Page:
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PublisherHatje Cantz2012
This title will be available soon. Afghanistan: A Lexicon uses the form of a lexicon to present a nonlinear narrative of twentieth- century Afghan history as a recursive loop of modernization attempts, revolts, collapses, and recoveries.The lexicon covers seventy-one terms, most illustrated by archival and original images, including: vocabulary unique to Afghan politics, like bi-tarafi, jirga, and nizamnamah; terms that have specific meanings or resonances in the Afghan context, like “infidel,” “martyr,” and spetsnaz; key players and places, from Bacha-i-Saqqao to Hizb-i-Islami and from the Bala Hissar to the Microrayan; and special entries on recurrent events and themes that form the ...
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PublisherThe Funambulist2020
Proverbs for Decolonized Consciences Ali Jimale Ahmed is a Somali poet, cultural critic, short-story writer, and scholar. He is Professor and former chair of Comparative Literature at Queens College of the City University of New York, where he also teaches for the Africana Studies Program and the Department of Classical, Middle Eastern, and Asian Languages and Cultures; he is also on the Comparative Literature faculty at the CUNY Graduate center. His books include The Invention of Somalia (1995), Daybreak Is Near: Literature, Clans, and the Nation-State in Somalia (1996), Fear Is a Cow (2002), Diaspora Blues (2005), The Road Less Traveled: ...
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PublisherThe Funambulist2020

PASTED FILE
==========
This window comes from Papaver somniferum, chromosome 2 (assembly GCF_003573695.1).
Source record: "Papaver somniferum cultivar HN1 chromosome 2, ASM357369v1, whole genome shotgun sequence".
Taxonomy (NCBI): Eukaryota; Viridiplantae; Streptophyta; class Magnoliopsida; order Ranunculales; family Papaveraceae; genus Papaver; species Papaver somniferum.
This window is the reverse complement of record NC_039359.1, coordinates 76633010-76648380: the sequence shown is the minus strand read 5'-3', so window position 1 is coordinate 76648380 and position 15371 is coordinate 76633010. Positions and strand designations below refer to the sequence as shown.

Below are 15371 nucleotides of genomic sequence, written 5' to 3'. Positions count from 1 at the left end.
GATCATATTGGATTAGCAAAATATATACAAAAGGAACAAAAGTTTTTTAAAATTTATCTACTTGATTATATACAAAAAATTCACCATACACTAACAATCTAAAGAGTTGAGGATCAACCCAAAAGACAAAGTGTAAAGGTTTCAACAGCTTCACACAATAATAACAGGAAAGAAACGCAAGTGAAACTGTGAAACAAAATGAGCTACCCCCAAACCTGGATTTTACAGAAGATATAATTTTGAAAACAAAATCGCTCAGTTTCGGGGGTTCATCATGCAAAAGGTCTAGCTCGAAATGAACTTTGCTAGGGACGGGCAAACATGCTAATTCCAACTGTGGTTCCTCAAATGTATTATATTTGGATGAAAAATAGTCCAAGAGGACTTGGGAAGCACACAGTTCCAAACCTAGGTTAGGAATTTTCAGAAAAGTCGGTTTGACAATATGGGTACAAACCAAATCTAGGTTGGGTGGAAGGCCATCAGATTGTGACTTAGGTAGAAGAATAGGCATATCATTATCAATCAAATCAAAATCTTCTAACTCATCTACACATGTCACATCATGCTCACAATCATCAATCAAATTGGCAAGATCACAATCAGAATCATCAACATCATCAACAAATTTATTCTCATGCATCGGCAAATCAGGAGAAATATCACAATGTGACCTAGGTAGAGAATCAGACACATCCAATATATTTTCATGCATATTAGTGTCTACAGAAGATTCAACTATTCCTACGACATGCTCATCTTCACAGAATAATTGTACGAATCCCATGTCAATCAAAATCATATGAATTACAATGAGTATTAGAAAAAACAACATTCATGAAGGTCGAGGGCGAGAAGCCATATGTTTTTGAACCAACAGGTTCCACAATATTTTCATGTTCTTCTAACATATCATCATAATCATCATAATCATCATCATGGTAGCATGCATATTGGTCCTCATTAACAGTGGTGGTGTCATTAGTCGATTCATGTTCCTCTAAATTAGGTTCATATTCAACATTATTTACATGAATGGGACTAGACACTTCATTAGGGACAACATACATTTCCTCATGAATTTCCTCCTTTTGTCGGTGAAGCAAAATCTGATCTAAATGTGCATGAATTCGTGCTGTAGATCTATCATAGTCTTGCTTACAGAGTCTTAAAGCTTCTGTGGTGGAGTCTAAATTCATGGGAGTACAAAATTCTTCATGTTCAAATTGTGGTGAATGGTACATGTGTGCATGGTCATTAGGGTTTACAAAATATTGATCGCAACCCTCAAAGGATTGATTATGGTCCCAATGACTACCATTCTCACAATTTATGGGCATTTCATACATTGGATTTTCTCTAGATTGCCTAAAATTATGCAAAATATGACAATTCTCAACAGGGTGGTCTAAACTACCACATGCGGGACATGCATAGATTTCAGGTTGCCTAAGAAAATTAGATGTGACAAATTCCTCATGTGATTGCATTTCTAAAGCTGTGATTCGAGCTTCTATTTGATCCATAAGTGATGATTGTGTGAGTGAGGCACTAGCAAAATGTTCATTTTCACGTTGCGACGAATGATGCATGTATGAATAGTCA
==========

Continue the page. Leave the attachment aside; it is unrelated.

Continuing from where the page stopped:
Aboroginal Women’s Presence Amy McQuire is a Darumbal and South Sea Islander journalist and writer with 12 years experience in Aboriginal and independent media. She is currently a PhD candidate at the University of Queensland looking at media représentations of violence against Aboriginal women.
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PublisherThe Funambulist2020
The House of Students of the Empire Ana Naomi de Sousa is a documentary filmmaker and writer, who works on spatial politics, identity, history and resistance.
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PublisherHatje Cantz2012
This title will be available soon. The globalized art world has been overtaken in recent decades by a true compulsion to archive—a compulsion that includes anything from academic research into preexisting archives or those still to be constructed, through exhibitions fully or in part based on them, to frantic competition among private collectors and museums in the acquisition of these new objects of desire. Without a doubt, this phenomenon is not the result of chance. In view of this, it is urgent that we problematize the politics of archiving, since there are many different ways of approach- ing those artistic practices that ...
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PublishersSternberg Presse-flux2011
Let’s be clear about something: it is infuriating that most interesting artists are perfectly capable of functioning in at least two or three professions that are, unlike art, respected by society in terms of compensation and general usefulness. When the flexibility, certainty, and freedom promised by being part of a critical outside are revealed as extensions of recent advances in economic exploitation, does the field of art become the uncritical, complicit inside of something far more interesting?